For me the printing process is part of the magic of photography. It's that magic that can be exciting, disappointing, rewarding and frustrating all in the same few moments in the darkroom.
Whatever it takes to get the image to reach that level is what that photographer needs to do. And for me, I just have such a love of the tactile and sensuous quality of a black and white silver gelatin print.
A photographer needs to be a good editor of negatives and prints! In fact, most of the prints I make are for my eyes only, and they are no good. I find the single most valuable tool in the darkroom is my trash can - that's where most of my prints end up.
I really don't have any secrets. I've never met a photographer whose work I respected that had a secret because the secret lies within each and every one of us.
So to me it's very similar in terms of trying to distill within the image, those elements that are gonna form, hopefully, a compelling visual statement.
And friends of mine that had photography class in high school would develop the film and make prints and I'd take them back to the track and give 'em away or try and sell them. Much to my parents' dismay, I majored in photography in college.
And as part of my activity there, he had indicated he wanted me to work with him on that and conduct the various technical tests. And so a few months later I moved from Southern California up to the Monterey Peninsula where I still live today.
To convey in the print the feeling you experienced when you exposed your film – to walk out of the darkroom and say: ‘This is it, the equivalent of what I saw and felt!’. That’s what it’s all about.
We all start in this medium because of the magic and the challenge is to keep it going.
And the camera position, the organization, looking for repeating forms, shapes, trying to set up a visual rhythm seemed to come very natural. All of a sudden I was in a forest of aluminum and steel rather than a forest that we might think of in a traditional sense.
Having photographed the landscape for a number of years and specifically working with trees and in the forest I found, without consciously thinking about it, that it was a great learning experience for me in terms of organizing elements.
It's not a question of getting the opportunities, it's a question of noticing that opportunities are there.
I remembered seeing it and it was this metallic turbine and I thought it was beautiful. I had never been in a power plant before, but I felt, without being overly dramatic, compelled to make photographs of this for myself.
I think the greatest photographers are the amateur photographers who do it because they love it. Arnold Newman is a good example; he is a consummate professional, but he's also an 'amateur' in the pure sense of the word.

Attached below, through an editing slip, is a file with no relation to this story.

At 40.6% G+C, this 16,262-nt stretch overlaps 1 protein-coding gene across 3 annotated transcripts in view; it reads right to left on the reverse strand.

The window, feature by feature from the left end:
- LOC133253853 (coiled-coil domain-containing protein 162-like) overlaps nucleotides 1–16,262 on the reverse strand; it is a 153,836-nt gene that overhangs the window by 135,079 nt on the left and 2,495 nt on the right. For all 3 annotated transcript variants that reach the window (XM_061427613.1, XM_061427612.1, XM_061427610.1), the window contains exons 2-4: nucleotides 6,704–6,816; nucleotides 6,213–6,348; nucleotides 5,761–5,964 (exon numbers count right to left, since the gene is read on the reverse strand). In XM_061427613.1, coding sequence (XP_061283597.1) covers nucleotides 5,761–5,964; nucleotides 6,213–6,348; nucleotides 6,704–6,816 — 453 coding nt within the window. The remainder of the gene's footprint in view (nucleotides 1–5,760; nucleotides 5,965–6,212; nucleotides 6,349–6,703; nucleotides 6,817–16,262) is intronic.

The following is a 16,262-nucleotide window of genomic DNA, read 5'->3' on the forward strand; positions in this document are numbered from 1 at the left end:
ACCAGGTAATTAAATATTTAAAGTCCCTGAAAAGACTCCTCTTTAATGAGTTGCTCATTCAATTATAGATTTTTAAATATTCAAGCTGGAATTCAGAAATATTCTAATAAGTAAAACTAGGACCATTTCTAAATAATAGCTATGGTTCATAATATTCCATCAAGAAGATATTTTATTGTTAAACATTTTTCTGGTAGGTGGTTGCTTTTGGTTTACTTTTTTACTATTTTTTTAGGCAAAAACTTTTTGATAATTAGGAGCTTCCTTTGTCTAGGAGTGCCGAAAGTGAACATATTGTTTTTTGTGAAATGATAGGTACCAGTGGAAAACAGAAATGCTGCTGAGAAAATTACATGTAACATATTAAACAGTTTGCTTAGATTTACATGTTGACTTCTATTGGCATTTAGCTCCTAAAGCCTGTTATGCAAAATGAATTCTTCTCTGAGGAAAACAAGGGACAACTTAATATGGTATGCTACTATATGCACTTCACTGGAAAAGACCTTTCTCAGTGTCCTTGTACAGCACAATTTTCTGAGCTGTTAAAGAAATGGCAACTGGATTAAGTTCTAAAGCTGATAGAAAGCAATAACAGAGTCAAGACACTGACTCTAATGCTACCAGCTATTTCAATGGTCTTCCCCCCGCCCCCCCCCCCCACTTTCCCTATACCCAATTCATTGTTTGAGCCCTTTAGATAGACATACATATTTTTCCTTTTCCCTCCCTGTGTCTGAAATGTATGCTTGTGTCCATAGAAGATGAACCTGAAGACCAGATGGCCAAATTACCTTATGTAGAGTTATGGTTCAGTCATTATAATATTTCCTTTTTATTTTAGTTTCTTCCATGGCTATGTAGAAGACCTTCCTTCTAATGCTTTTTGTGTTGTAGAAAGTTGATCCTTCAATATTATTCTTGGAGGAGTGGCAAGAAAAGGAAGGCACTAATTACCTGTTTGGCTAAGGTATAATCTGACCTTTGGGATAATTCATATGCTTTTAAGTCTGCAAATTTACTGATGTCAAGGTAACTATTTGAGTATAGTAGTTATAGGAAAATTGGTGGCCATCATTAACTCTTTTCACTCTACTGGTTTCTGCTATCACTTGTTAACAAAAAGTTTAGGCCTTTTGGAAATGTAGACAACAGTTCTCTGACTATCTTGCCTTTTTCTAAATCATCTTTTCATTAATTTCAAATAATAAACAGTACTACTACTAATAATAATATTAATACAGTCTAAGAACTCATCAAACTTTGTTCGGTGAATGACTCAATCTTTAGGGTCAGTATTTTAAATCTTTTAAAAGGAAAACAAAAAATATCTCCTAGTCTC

I've found even after nearly 30 years of doing this, there are all kinds of new surprises that rear their heads at various times and I truly believe that 51% of the images, success takes place in the darkroom.
When the object that is produced...the photographic image...has the ability to make tears come to your eyes; to inspire you to the point where you have to catch your breath, then nothing else matters.
Today my passion is still black and white. Today if I have an array of cameras in front of me the one I would reach for that I would feel most comfortable with would be a 4 X 5 View camera. I was once working in a sort of soft light situation.
Many photographers are consumed with the idea of making beautiful contact sheets. I am far more interested in making the best final print I can.
It had rained on some vivid green ferns in Maine and it was quite beautiful. I was moving the camera slightly and studying the ground glass. Looking at those 20 square inches, trying to find out just what were the right elements to include.
I find the single most valuable tool in my darkroom is my trash can
In my mind I needed a symbol of today's technology, and I realized that what I wanted to photograph was the Space Shuttle. And so that's where Places of Power came into being.
He was a very generous soul and was exceptionally dedicated to the medium of photography.
I make photographs and still make photographs of the natural environment. It's a love because that was part of my life before I was involved in photography.
I support any procedure that allows photographers to express themselves, whether that involves color, black and white, platinum, palladium and digital technology.
And then as I frequently do, some times I'll peek out from underneath the focusing cloth and just look around the edges of the frame that I'm not seeing, see if there's something that should be adjusted in terms of changing the camera position.
Follow AzQuotes on Facebook, Twitter and Google+. Every day we present the best quotes! Improve yourself, find your inspiration, share with friends